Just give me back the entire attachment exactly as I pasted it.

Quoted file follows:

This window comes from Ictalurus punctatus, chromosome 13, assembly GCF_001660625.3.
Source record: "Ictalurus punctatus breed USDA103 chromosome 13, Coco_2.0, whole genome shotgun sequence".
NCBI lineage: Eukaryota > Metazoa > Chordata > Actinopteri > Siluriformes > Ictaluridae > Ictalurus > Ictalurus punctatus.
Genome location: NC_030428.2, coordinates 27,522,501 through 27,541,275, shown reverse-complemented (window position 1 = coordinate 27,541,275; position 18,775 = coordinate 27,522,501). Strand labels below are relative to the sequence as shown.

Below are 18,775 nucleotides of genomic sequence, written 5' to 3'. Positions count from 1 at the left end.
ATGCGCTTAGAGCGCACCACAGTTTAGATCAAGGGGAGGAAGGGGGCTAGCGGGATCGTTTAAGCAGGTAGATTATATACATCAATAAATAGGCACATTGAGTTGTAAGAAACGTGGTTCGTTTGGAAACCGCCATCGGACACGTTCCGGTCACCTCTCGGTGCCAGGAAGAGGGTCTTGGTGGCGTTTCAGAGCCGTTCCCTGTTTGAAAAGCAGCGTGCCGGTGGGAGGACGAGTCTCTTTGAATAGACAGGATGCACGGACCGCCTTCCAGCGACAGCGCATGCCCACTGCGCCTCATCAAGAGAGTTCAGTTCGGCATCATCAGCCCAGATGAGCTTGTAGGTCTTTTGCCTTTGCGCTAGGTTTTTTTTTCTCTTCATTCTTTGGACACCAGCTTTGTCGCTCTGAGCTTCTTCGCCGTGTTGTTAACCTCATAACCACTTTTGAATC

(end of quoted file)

This window comes from Ictalurus punctatus, chromosome 13, assembly GCF_001660625.3.
Source record: "Ictalurus punctatus breed USDA103 chromosome 13, Coco_2.0, whole genome shotgun sequence".
NCBI lineage: Eukaryota > Metazoa > Chordata > Actinopteri > Siluriformes > Ictaluridae > Ictalurus > Ictalurus punctatus.
Genome location: NC_030428.2, coordinates 27,522,501 through 27,541,275, shown reverse-complemented (window position 1 = coordinate 27,541,275; position 18,775 = coordinate 27,522,501). Strand labels below are relative to the sequence as shown.

Below are 18,775 nucleotides of genomic sequence, written 5' to 3'. Positions count from 1 at the left end.
ATGCGCTTAGAGCGCACCACAGTTTAGATCAAGGGGAGGAAGGGGGCTAGCGGGATCGTTTAAGCAGGTAGATTATATACATCAATAAATAGGCACATTGAGTTGTAAGAAACGTGGTTCGTTTGGAAACCGCCATCGGACACGTTCCGGTCACCTCTCGGTGCCAGGAAGAGGGTCTTGGTGGCGTTTCAGAGCCGTTCCCTGTTTGAAAAGCAGCGTGCCGGTGGGAGGACGAGTCTCTTTGAATAGACAGGATGCACGGACCGCCTTCCAGCGACAGCGCATGCCCACTGCGCCTCATCAAGAGAGTTCAGTTCGGCATCATCAGCCCAGATGAGCTTGTAGGTCTTTTGCCTTTGCGCTAGGTTTTTTTTTCTCTTCATTCTTTGGACACCAGCTTTGTCGCTCTGAGCTTCTTCGCCGTGTTGTTAACCTCATAACCACTTTTGAATC